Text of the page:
Girls Like Flours
Last week I made some pretty tasty sweet potato candy using coconut flour. This left me with a small problem. I now own a one pound bag of coconut flour. What to do with it? As usual I turned to the internet.
Coconut flour, for those who are not familiar, is just dried coconut that has been ground very fine. It is a gluten free flour, which is important if you have a physician diagnosed wheat allergy, gluten sensitivity, or celiac disease. Here are the nutrition facts labels for 2Tablespoons / 1 oz. /28 g wheat flour vs coconut flour, as generated by Self Magazine’s nutrition data site.
As you can see, the coconut flour is a bit higher in calories and protein than wheat flour. It is also higher in fat and fiber. These are neither deal makers nor breakers for me, but they may be important to consider if you have special diet needs. If you like the taste of coconut it is certainly worth playing around with.
I selected this recipe from the Homemade Mommy blog by Lindsey Gremont. Why this recipe? Except for the coconut flour the recipe uses ingredients that most of us keep around all the time, plus some pumpkin which is really easy to find this time of year. At first glance, the recipe struck me as a little odd. My usual muffin recipe uses two and a half cups of wheat flour and one egg. This one uses one half cup of coconut flour and six eggs. What gives? Coconut flour and wheat flour behave very differently in recipes. The Coconut Mama, who really seems to know her coconut flour, explains here that coconut flour absorbs more moisture than wheat flour. If my memory of food science serves me, this also explains the large increase in eggs. Eggs add moisture. The protein from the egg white will add bulk and structure to the muffins, two things wheat flour usually does.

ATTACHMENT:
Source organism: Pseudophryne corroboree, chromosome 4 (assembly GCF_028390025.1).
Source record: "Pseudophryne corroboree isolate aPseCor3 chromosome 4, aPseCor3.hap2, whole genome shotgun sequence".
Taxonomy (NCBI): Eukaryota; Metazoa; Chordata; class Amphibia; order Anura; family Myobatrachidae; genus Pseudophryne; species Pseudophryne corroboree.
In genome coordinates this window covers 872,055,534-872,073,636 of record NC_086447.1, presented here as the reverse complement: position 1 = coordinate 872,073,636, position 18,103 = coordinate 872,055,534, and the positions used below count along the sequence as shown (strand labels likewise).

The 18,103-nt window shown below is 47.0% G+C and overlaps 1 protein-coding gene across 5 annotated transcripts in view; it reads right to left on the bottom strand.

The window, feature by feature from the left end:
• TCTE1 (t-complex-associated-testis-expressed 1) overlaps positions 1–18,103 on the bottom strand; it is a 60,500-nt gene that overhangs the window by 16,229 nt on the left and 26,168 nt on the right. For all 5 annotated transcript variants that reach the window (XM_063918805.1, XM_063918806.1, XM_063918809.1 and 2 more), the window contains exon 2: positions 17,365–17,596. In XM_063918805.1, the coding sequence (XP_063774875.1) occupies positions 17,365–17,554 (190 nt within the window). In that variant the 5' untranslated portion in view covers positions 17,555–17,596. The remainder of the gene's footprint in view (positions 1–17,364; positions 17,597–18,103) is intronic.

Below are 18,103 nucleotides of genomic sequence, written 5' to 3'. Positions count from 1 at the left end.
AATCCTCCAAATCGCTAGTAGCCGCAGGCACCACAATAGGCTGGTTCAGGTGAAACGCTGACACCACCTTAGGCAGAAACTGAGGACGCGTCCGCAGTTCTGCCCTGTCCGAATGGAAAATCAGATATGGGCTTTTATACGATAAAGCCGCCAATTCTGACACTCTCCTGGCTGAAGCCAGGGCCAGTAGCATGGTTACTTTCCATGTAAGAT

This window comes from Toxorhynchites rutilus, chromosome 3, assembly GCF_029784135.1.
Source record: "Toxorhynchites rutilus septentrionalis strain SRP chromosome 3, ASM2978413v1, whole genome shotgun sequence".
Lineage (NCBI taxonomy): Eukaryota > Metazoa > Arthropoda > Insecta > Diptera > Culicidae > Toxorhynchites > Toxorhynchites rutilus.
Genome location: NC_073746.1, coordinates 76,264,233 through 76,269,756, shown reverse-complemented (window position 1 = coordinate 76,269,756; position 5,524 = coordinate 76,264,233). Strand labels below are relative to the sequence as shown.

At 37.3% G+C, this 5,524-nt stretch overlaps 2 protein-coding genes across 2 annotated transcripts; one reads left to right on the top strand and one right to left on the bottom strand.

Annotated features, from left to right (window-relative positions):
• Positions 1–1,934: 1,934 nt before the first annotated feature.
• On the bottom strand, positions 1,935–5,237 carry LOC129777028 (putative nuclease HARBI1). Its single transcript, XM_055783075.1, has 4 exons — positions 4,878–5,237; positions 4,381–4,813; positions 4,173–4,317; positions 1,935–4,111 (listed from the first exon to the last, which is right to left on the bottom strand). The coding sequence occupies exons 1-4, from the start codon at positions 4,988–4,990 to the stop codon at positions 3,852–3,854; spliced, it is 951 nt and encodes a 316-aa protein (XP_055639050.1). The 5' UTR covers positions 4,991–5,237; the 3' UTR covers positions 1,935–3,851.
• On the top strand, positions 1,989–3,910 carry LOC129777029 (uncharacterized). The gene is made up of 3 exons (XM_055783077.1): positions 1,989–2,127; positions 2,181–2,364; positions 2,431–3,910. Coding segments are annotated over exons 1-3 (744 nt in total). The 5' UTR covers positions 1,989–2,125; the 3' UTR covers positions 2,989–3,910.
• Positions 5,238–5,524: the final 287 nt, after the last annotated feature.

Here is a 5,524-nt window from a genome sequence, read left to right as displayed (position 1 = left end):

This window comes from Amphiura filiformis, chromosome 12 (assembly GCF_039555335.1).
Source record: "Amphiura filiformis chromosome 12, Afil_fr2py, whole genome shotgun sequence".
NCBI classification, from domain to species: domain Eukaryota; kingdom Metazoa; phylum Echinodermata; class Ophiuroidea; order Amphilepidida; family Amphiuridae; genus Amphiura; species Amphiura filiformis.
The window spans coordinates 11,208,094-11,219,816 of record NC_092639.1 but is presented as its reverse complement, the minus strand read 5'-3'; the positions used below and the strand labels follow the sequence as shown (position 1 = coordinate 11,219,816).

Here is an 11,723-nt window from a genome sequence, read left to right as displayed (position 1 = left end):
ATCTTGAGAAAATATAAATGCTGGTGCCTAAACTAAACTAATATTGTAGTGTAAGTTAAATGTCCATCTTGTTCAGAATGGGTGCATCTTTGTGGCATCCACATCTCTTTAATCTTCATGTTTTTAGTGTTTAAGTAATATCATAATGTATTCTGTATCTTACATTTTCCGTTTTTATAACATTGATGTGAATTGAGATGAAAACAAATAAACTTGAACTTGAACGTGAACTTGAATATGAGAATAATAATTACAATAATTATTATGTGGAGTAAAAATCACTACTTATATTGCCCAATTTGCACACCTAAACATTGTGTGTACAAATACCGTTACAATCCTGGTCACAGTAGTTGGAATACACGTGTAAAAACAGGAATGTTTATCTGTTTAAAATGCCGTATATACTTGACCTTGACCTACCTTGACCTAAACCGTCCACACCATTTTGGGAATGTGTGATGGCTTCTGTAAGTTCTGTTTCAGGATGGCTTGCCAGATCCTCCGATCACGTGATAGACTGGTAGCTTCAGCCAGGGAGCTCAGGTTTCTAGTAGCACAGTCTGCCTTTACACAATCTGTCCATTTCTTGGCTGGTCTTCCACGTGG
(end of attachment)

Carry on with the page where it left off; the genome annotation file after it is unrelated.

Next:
What happened? Let me show you:
Mr. Food It Yourself bravely agreed to taste them with me. Even with the spices and pumpkin there was a distinctive coconut flavor, but it was not overpowering. The texture was very, very different from a wheat flour muffin. It was denser but not really heavy, which I think is from the egg protein. Over all, we enjoyed them. This is good because I still have most of that bag of flour to use up.
Until science gathers evidence to the contrary I will remain suspicious of the benefits of a grain-free diet for average, healthy humans. However, there is no reason not to try recipes that use alternative ingredients like coconut flour, almond flour, or soy flour. Trying new ingredients will expand your cooking skills and expose you to interesting new ingredients. Give it a try! What is your favorite grain substituted baked good? Share in the comments section!